The Hull Outreach Goal ball club is home to England’s oldest competitor in the sport, Colin Baxter.
Before meeting the members of the club, I didn’t know what Goal ball was. Colin, 68, informed me about the history of Goal ball. It first started in 1946 as a rehabilitation method for veterans, who were visually impaired as a result of World War 2.
The game is fundamentally played by visual impaired people, although, anyone can play. You can just use a blind-fold and of course the necessary equipment needed to play the sport. Basic padded clothing, blacked out goggles and of course a goal ball.
A goal ball is a large ball, a little bit bigger than a football that has a bell inside. When a player tosses the ball to the team, the opposed can hear the ball rattling as it comes towards them. Enabling them to fulfill their purpose of catching the ball.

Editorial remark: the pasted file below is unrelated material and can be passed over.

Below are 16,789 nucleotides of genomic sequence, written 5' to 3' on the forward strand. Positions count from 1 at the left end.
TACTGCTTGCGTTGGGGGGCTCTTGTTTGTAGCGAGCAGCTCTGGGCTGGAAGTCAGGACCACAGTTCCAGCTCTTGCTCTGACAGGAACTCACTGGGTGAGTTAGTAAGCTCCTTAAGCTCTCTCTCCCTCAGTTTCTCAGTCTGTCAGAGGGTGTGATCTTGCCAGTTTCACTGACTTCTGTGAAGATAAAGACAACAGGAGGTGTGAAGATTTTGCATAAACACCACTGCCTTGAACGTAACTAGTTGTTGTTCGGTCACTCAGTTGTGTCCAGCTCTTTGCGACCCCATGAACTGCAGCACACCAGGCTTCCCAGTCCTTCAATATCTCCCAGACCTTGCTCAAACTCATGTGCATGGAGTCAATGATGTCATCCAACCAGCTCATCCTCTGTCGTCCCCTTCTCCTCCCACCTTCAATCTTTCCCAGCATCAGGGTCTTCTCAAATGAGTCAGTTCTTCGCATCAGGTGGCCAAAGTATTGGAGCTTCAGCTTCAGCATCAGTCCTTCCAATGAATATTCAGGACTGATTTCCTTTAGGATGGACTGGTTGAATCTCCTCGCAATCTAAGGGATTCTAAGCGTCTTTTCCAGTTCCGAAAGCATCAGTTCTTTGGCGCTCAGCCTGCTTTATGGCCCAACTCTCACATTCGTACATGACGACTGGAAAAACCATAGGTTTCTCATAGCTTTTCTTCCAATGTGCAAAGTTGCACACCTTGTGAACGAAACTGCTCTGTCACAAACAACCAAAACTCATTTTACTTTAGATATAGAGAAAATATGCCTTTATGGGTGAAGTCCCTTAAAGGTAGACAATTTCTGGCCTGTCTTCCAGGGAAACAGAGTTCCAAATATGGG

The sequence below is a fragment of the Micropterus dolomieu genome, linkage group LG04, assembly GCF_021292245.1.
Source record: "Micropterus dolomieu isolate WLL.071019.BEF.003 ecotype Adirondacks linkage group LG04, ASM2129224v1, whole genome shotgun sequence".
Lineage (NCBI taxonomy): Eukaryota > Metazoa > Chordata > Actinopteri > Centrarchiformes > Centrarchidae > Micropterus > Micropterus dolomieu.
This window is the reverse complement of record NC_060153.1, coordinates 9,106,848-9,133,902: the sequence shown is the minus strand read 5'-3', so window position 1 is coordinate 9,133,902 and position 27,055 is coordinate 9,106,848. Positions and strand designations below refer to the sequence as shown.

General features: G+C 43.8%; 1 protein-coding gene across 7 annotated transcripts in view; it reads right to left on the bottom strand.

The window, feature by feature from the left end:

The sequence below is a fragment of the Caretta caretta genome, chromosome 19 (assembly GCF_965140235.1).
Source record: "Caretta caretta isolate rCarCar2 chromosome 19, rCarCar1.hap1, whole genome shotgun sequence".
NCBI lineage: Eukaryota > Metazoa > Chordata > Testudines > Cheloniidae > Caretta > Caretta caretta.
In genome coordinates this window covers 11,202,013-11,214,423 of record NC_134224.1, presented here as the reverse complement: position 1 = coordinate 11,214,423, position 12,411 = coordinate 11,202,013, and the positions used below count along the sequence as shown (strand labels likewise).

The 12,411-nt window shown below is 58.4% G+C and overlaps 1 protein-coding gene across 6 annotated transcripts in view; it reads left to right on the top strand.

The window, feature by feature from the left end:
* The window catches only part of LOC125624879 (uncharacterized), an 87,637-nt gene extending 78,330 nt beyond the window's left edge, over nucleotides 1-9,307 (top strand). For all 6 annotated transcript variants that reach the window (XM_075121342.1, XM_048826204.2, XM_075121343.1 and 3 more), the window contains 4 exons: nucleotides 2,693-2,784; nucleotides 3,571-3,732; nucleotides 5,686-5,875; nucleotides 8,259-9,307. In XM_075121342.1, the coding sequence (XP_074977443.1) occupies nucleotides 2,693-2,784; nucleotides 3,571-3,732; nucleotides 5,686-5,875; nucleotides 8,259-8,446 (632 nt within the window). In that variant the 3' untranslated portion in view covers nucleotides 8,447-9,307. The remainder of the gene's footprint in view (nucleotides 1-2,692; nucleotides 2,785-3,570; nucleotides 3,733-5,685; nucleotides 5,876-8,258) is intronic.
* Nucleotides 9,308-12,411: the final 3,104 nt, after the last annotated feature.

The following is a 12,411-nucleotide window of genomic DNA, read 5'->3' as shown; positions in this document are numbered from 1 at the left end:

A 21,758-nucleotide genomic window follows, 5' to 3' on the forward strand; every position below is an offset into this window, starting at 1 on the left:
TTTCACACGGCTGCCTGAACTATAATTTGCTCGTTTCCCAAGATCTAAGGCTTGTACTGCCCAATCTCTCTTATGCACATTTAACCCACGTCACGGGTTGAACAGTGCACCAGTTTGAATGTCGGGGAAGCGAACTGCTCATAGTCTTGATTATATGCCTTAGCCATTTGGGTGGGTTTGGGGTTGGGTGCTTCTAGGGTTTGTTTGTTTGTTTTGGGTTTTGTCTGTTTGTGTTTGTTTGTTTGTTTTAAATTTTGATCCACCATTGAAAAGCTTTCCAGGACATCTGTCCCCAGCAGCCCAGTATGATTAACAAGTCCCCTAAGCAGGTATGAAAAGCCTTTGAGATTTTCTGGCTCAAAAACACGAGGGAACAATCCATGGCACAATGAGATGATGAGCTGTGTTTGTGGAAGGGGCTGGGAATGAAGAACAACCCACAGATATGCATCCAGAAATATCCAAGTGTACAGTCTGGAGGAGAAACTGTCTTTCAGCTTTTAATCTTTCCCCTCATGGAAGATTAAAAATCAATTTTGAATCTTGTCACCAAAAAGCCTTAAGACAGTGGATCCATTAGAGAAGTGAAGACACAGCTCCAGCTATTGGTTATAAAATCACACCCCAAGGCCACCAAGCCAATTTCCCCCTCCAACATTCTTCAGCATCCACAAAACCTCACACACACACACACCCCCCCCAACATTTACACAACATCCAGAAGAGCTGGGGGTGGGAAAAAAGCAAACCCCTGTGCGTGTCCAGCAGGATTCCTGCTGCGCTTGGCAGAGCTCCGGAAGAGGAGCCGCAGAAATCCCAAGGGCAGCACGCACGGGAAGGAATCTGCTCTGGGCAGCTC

Goal Ball is not a popular sport to the masses, it often is mistaken as football for the blind, but Goal ball is an individual sport in which you use your hands to bowl the ball and use your body to defend the goal. The existence of the sport needs to be further publicised, The Hull Outreach Goal Ball club, situated at the Hull University, has great potential for the sport and the players.
Coach, Chris Oakley has been involved with the club since it was established in 2007. Chris has played the sport for 5+ years; he says that he “feels a Sense of liberation.” He explained that“Having a visual impairment makes it difficult to take part in other sports.” Goal Ball has allowed him to accomplish his sporting ambitions.
The sport is a great opportunity to build up your confidence and help you to achieve an active lifestyle. Particularly Learning how to play the sport as it consists of using only four senses, instantly making the sport challenging. However, profoundly helps to develop strategies of how deal with visual impairment–.